In the aftermath of apartheid, the ANC has attempted to depoliticise the arts. From the citizens, it is requesting subordination to authority in the name of culturalism. All of this is happening in the midst of a generational crisis that is rendered all the more brutal because it is doubled by a crisis of reproduction. Many young men, especially among the poor, can no longer enjoy the privileges of patriarchy. There is more than ever before an unequal redistribution of the dividends of manhood. Struggles over access to women are dramatised by high levels of rape and various forms of sexual violation.
In this context, President Jacob Zuma represents, in the eyes of many young men, the symbol of a “big man” involved in an unfair capitalisation and monopolisation of those resources necessary for patriarchy to keep reproducing itself. The re-emergence of official culture has coincided with the intellectual decay of the ruling party.
It is the other side of the ongoing carnivalisation of politics, the increasing tendency to settle political matters through the courts, the proliferation of forms of lumpen radicalism that privilege a politics of expediency in lieu of a disciplined politics of principle. A surplus of toxic energy has been aroused as a consequence of the increasing polarisation of the social structure, the re-balkanisation of South African society and deep-seated, repressed or denied racial anger.
In order to account for this new cultural moment, most artists have turned more and more to blasphemy. Defacement, desecration and profanation have become the dominant modes of expression in cartoons, humour, satire, parody or visual arts.
Brett Murray’s Hail to the Thief II is part of this new expressive turn. What he has done is like sticking a needle in the heart of a figurine. What has irked many is not the desecration of President Zuma’s genitals as such. After all, that the president’s senses have run riot is a public secret.
What has irked many is the fact that once again, the black body (of which Zuma’s has become in this instance the cipher) is the repository of all the anxieties, neuroses, phobias and sense of estrangement of white South Africa. What has irked many is the realisation that, after almost 20 years of freedom, the black body is still a profane body. It still does not enjoy the kind of immunity accorded to properly human bodies. Where does all of this leave South African arts and our public culture?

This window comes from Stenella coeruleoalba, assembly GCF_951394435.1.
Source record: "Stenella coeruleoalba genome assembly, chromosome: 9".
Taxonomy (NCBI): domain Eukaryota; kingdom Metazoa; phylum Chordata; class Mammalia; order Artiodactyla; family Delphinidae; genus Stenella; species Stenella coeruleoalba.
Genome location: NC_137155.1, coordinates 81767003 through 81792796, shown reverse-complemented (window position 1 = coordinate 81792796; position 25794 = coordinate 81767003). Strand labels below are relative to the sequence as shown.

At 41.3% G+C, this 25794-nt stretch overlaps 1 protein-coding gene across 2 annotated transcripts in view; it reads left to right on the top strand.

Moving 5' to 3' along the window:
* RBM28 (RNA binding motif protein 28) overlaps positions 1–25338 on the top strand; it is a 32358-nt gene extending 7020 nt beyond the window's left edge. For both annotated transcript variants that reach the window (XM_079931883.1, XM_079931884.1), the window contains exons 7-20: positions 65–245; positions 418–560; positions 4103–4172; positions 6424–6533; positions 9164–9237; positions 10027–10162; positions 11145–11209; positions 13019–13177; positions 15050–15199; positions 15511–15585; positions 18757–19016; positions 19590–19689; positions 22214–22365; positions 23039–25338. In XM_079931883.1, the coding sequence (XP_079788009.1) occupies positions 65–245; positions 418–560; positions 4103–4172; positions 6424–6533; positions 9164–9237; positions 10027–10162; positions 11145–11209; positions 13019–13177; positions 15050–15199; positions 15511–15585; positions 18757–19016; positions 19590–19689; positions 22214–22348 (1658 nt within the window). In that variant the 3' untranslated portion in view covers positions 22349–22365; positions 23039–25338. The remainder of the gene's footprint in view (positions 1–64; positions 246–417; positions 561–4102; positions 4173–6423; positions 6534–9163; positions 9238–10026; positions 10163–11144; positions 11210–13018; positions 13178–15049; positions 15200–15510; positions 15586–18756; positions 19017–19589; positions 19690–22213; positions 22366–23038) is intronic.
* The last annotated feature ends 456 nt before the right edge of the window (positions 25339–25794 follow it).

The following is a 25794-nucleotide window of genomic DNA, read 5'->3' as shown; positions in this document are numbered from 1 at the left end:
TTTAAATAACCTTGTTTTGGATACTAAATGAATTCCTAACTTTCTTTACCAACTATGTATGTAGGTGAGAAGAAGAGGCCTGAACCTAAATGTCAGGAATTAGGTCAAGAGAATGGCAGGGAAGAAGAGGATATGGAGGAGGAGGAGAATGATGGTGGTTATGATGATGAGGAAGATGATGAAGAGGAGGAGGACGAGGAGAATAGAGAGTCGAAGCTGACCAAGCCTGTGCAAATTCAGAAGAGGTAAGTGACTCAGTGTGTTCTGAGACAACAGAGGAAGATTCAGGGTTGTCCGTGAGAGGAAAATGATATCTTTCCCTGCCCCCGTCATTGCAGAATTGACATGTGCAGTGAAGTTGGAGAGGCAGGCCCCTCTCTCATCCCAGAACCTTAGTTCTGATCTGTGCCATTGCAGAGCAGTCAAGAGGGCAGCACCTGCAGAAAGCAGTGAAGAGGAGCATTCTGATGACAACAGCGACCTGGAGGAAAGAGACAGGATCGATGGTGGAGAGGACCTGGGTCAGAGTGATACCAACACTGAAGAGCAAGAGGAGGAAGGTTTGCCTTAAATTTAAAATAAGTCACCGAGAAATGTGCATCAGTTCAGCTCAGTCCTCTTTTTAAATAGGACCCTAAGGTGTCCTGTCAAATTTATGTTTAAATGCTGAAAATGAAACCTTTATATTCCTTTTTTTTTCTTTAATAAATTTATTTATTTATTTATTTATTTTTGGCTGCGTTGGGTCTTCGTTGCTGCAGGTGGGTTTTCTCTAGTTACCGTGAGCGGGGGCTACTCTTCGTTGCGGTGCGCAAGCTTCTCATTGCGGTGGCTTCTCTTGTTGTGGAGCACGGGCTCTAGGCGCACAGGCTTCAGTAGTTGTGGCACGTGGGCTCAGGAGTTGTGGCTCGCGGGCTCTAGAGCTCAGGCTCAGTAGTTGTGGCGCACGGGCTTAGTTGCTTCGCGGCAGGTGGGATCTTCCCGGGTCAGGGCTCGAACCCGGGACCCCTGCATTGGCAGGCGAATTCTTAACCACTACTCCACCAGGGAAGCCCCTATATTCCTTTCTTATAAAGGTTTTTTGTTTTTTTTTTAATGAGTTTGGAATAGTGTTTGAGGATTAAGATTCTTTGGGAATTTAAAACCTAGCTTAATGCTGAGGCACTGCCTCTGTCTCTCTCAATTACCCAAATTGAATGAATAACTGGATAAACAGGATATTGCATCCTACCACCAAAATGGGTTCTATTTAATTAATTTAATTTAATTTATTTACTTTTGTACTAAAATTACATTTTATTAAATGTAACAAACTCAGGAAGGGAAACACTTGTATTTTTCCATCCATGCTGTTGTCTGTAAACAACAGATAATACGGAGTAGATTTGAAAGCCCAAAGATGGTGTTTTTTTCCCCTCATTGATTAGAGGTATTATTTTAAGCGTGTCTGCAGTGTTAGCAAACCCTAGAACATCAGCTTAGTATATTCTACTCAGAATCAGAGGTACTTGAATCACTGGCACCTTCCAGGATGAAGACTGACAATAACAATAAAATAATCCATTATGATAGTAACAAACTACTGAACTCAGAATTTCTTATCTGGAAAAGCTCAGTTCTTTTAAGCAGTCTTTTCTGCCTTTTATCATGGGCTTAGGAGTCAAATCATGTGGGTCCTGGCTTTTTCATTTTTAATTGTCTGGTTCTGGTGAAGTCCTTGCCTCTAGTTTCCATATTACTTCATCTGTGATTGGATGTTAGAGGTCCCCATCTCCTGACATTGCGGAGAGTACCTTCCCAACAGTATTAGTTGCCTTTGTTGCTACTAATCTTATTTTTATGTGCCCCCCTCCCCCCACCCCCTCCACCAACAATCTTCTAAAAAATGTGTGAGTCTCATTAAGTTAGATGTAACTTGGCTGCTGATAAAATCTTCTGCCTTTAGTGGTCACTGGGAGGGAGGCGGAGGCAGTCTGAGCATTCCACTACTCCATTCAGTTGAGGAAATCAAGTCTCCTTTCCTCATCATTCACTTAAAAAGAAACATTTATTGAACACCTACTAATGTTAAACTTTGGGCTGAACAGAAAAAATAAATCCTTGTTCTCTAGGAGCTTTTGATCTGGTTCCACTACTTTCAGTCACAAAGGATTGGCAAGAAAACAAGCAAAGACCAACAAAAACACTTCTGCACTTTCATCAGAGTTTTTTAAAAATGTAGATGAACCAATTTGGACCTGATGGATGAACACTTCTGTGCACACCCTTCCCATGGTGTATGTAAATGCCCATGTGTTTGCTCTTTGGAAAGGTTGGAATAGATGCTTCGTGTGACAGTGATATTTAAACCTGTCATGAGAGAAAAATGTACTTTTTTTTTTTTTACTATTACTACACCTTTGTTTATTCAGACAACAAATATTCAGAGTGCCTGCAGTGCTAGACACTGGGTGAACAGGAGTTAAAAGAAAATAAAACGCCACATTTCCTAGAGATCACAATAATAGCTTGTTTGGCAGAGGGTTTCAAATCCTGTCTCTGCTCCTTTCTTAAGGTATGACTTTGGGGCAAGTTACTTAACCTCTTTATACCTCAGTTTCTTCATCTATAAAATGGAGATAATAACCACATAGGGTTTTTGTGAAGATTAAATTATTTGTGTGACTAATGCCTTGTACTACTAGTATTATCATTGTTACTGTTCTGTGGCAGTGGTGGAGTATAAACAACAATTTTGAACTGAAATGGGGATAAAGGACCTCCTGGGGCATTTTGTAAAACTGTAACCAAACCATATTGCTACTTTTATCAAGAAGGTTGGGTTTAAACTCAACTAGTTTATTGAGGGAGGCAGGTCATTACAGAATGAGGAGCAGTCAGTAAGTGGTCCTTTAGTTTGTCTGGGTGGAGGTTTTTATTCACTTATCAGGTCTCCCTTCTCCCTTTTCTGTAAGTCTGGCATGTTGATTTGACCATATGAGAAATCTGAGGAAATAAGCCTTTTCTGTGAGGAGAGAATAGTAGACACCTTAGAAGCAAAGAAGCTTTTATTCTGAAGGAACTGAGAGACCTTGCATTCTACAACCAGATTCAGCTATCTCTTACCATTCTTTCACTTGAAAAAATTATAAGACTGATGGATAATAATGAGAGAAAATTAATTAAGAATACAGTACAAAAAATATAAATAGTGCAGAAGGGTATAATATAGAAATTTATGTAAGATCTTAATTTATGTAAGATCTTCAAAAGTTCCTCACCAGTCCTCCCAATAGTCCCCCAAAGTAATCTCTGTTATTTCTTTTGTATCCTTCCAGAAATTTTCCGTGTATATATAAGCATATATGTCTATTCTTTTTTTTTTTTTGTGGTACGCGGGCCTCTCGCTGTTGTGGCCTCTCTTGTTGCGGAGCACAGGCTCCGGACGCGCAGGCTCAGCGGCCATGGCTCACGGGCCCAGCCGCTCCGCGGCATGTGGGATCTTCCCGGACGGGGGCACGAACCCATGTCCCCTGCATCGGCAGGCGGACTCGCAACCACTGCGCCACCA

Unfortunately, signs of entropy are everywhere to be seen. At present, South African artists compile and collect almost everything. But they are unable to document anything, to give distinct meanings to distinct things and events. There is no nexus, no grid to locate or organise anything. We are stuck in repetition. History has been replaced by an endless procession, a permanent compilation of weak images and objects devoid of any concept – thus the feeling of a radical fragmentation and dispersion of the real.
What contemporary South African arts need are concepts with which to hunt the real. We also need to disrupt and archive. To pretend to critique contemporary forms of patriarchy with the categories used in the past to dehumanise the black man is, at best, stupid – a cruel lack of imagination.
Meanwhile, the current danger is a gradual closing of the line between the nation and its multiple fragments. Blacks and whites are becoming strangers to each other in ways not witnessed even during apartheid. A renewed bifurcation of culture and a re-balkanisation of the society are under way. Neither the liberal invocation of the freedom of expression, nor the appeal to the constitutional right to dignity will suffice to untie this knot.
For the arts to help in averting this danger, they will have to become once again a witness to life.
Mbembe is a Research Professor in History and Politics at the University of the Witwatersrand. He is the author of On the Postcolony.